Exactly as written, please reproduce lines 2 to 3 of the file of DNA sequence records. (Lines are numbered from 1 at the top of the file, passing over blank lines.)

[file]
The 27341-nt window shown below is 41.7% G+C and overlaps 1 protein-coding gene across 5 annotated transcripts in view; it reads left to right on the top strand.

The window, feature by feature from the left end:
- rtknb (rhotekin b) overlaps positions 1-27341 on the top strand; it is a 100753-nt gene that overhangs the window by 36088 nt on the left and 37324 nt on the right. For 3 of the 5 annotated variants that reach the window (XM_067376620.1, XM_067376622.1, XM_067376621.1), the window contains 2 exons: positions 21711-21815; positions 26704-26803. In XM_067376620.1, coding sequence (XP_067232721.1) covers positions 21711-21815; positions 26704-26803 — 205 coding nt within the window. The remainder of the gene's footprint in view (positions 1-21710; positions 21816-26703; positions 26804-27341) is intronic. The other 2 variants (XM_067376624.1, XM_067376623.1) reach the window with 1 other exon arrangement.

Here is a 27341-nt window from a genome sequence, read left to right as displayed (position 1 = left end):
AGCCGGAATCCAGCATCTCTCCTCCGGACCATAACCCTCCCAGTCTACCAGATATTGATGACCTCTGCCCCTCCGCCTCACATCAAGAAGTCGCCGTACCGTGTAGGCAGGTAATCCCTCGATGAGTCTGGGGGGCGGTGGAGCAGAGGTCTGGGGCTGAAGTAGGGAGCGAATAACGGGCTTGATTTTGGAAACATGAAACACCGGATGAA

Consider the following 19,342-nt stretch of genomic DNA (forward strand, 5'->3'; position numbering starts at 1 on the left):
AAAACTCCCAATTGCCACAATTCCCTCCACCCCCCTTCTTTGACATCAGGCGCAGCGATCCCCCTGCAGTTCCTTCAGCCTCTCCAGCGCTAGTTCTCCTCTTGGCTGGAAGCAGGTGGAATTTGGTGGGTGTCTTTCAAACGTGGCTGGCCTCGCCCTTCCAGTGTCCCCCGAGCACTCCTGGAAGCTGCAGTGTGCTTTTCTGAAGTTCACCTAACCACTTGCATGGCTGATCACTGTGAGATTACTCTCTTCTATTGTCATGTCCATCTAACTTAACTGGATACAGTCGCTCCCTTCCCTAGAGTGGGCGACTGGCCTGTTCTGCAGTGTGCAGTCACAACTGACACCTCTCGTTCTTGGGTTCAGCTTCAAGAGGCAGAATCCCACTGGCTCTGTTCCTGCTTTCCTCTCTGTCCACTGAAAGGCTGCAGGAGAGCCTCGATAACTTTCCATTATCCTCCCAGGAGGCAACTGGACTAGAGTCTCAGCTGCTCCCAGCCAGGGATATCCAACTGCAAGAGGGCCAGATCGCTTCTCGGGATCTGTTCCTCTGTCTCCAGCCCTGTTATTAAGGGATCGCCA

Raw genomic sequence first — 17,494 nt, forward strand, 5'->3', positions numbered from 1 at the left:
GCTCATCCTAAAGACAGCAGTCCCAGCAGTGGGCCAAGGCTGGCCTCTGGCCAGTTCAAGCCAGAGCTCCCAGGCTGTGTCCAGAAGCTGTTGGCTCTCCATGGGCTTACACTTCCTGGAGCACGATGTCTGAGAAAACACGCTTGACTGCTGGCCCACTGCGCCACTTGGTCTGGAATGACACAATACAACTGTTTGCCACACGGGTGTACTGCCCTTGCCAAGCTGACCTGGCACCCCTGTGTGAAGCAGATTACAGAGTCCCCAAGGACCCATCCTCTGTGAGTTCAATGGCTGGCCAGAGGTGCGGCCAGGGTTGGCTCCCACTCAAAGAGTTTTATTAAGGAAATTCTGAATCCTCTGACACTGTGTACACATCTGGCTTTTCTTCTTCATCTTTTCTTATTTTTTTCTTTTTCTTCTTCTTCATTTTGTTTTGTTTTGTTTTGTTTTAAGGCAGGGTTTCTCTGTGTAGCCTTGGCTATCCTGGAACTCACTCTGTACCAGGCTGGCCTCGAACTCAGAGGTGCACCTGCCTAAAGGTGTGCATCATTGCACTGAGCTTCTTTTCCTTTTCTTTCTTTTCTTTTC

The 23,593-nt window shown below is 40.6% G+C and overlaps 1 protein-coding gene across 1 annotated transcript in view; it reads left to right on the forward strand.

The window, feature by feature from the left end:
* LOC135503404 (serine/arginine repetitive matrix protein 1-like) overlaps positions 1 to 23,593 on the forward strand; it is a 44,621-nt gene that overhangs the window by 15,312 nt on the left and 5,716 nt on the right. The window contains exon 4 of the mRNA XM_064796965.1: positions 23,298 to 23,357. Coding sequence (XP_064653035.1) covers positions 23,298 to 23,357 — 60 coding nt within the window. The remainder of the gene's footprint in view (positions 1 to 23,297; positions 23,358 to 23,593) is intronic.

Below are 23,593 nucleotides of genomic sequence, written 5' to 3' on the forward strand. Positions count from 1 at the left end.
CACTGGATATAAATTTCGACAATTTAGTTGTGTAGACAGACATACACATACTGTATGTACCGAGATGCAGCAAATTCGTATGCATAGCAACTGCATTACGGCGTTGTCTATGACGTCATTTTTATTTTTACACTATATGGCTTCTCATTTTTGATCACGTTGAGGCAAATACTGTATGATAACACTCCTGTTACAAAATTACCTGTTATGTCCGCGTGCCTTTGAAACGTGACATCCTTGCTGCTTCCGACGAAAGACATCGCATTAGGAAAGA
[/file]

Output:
The window, feature by feature from the left end:
- rtknb (rhotekin b) overlaps positions 1-27341 on the top strand; it is a 100753-nt gene that overhangs the window by 36088 nt on the left and 37324 nt on the right. For 3 of the 5 annotated variants that reach the window (XM_067376620.1, XM_067376622.1, XM_067376621.1), the window contains 2 exons: positions 21711-21815; positions 26704-26803. In XM_067376620.1, coding sequence (XP_067232721.1) covers positions 21711-21815; positions 26704-26803 — 205 coding nt within the window. The remainder of the gene's footprint in view (positions 1-21710; positions 21816-26703; positions 26804-27341) is intronic. The other 2 variants (XM_067376624.1, XM_067376623.1) reach the window with 1 other exon arrangement.